Office in Masonic Blk., 2d floor.
Legal advice given and suits tried in
all courts. Collections attended to.
N EW ULM, MINN
R. F. W. ERWSCHE,
E N A S E O N
trduntunder for extracting.
Office over Brown Co. Bank.
NEW ULM, MINN.
R. O. G. WICHERSKI,
PHYSICIAN AND SURGEON.
Office over Olsen's Drug Store.
N EW ULM, MINN.
Insures against fire, hail, tornadoes,
accident and death in the best of com
.REAL. ESTATE BOUGHT AND SOLD.
Legal documents executed, loans ue
gotiated, steamship tickets sold.
Brawn County Bank
L. A. Pritsche, Pres. Alb- Stfeihauser
Vice-Pres. Jos. Bobleter, Jashier.
NEW ULM, MINN.
Capital and Surplus $56,500
Does a Qejjeraf Bai^kiijg
StcarQsfyp Tickets ai?d Farm
Accounts of Corporations, Firms and
Individuals solicited upon the most lib
eral terms consistent with good banking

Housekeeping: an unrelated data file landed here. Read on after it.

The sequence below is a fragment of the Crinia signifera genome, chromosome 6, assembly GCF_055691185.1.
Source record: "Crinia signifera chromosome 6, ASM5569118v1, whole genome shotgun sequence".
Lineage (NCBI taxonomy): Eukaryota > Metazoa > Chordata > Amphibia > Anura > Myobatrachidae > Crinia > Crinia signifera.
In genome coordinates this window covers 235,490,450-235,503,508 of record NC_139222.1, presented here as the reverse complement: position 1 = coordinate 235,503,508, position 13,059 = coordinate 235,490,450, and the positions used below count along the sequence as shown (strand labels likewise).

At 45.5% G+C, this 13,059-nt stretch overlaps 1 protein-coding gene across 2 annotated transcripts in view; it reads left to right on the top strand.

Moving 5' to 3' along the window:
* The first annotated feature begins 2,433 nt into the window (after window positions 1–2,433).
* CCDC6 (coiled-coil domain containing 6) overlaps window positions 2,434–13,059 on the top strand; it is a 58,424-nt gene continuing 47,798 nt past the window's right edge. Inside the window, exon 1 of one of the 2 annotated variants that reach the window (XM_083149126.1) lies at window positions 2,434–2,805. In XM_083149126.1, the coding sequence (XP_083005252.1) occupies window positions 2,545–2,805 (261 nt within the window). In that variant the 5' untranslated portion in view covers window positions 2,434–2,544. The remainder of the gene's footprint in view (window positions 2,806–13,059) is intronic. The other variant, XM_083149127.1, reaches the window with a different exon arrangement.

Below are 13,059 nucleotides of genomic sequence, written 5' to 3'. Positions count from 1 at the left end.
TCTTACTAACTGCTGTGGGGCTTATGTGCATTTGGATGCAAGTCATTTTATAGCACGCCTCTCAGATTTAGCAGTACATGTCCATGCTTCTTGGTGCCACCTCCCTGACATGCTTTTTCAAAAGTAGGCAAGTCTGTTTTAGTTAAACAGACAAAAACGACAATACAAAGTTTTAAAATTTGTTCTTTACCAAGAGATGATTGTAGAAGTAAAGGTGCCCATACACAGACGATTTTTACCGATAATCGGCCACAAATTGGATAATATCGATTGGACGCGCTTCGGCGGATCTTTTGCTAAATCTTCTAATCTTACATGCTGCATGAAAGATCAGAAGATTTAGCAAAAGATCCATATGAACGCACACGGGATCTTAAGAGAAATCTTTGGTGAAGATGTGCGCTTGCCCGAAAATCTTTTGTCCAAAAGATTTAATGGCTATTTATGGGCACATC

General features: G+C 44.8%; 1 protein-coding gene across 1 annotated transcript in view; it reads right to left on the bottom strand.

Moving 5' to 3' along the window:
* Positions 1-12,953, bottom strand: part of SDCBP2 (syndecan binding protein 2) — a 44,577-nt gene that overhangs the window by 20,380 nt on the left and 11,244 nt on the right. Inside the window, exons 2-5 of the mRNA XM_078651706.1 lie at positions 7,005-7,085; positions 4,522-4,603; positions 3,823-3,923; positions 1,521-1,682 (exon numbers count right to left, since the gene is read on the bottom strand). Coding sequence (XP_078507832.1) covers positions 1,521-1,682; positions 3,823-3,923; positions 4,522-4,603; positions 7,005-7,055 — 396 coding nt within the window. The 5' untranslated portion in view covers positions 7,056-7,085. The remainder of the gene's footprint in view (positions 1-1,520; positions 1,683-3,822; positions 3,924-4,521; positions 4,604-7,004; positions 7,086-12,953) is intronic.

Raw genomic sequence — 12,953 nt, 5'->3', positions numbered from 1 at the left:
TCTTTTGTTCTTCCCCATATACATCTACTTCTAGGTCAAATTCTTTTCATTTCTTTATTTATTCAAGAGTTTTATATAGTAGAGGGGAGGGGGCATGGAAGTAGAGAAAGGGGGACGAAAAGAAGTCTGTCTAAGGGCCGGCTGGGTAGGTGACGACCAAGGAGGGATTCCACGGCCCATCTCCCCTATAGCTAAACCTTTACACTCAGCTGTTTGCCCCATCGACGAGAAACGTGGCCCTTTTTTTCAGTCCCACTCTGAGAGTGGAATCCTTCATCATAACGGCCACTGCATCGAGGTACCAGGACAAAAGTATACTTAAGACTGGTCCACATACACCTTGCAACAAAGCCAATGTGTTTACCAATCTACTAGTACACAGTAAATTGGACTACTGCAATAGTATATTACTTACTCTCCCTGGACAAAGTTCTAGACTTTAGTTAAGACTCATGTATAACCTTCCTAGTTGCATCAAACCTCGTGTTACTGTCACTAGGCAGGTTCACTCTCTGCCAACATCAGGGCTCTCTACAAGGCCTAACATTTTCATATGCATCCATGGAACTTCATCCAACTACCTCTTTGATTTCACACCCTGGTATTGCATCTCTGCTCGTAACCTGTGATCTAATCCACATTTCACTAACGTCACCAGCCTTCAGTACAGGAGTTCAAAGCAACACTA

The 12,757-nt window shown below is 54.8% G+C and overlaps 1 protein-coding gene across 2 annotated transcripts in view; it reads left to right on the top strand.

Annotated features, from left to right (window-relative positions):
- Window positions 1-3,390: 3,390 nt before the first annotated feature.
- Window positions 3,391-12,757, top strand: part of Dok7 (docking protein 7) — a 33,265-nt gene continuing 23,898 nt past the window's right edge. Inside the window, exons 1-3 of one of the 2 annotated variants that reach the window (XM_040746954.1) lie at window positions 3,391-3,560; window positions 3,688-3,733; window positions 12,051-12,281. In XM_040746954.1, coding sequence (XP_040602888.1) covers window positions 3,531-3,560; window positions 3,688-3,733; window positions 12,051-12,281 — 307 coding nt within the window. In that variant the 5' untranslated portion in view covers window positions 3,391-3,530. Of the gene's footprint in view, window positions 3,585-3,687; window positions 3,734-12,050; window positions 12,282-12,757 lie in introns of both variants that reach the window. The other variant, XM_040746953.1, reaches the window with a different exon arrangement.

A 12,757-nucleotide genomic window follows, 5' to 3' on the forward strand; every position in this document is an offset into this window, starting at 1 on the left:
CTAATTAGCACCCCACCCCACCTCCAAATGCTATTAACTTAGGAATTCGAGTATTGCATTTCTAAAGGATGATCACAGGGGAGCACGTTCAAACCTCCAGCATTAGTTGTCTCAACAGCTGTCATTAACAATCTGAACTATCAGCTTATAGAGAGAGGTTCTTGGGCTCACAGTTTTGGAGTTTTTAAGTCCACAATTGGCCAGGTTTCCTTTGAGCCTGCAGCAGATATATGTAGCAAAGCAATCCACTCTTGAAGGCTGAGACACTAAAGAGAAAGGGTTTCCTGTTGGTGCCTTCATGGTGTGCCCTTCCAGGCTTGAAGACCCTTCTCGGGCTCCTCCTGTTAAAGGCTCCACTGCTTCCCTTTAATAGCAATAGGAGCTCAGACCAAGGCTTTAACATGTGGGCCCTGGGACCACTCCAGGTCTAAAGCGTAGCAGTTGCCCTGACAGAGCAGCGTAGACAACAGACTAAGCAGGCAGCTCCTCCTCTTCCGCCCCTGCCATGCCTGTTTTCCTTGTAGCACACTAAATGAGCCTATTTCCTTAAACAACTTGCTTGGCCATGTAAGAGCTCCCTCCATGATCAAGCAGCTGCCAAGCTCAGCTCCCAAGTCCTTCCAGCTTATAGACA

tore-We pay '_T
HIDE & FU CO'
E FOR AND PRICER
eooia\StM Minneapolis mux*]
FARMHOUSE IN NEW HAMP
SHIRE BURNED—TWO BODIES
FOUND IN RUINS.
Five Other Persons Missing—Head of
Household Commits Suicide, and It
Is Thought He Murdered the Others
and Fired the House.
THE DOG OF WAR:?-"Did Someone Call? ",H
All AWFU FATE
Pembroke, N. H., Jan. 18.—Seven
persons, all members of the family of
Charles M. Ayers, are supposed to have
perished in a fire which destroyed
Ayers' farmhouse near here Wednes
day. The bodies of a child and of
Ayers' mother-in-law have been found
in the ruins. Mrs. Ayers and four
children are missing, and it is feared
that they, too, are victims of the fire.
The authorities suspect that a crime
The theory of the county authorities
is that Ayer was the murderer, but up